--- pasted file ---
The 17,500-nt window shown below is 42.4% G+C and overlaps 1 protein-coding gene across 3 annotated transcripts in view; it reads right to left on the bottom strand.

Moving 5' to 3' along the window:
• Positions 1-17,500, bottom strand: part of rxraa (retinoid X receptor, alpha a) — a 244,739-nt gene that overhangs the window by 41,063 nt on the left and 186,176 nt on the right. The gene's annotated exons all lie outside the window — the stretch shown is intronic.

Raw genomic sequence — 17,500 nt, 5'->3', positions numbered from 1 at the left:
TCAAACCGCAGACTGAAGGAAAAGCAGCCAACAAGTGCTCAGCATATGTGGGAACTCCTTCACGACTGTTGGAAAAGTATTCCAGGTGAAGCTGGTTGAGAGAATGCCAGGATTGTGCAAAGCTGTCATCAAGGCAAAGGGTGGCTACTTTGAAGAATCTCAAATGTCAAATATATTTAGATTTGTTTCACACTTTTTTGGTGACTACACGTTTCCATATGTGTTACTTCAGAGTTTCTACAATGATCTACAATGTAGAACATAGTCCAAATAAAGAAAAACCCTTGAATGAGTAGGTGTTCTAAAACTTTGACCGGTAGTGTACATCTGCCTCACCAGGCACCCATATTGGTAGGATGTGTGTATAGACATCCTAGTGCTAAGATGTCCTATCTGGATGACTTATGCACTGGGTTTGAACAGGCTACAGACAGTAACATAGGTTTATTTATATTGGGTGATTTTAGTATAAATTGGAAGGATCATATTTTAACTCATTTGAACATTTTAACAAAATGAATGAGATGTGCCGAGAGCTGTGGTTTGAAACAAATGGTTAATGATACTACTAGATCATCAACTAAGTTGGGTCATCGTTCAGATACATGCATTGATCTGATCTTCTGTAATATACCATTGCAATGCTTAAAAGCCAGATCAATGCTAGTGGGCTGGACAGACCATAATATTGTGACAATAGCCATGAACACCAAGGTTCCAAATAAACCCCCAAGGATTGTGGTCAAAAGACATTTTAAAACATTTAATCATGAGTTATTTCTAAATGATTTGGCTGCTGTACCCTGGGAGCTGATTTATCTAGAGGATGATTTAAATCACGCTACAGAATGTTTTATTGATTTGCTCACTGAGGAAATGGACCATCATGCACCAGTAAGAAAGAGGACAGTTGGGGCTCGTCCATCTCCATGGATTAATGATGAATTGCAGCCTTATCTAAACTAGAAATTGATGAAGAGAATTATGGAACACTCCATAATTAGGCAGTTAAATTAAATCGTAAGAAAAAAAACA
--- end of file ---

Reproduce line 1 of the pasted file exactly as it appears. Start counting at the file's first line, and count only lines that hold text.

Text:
The 17,500-nt window shown below is 42.4% G+C and overlaps 1 protein-coding gene across 3 annotated transcripts in view; it reads right to left on the bottom strand.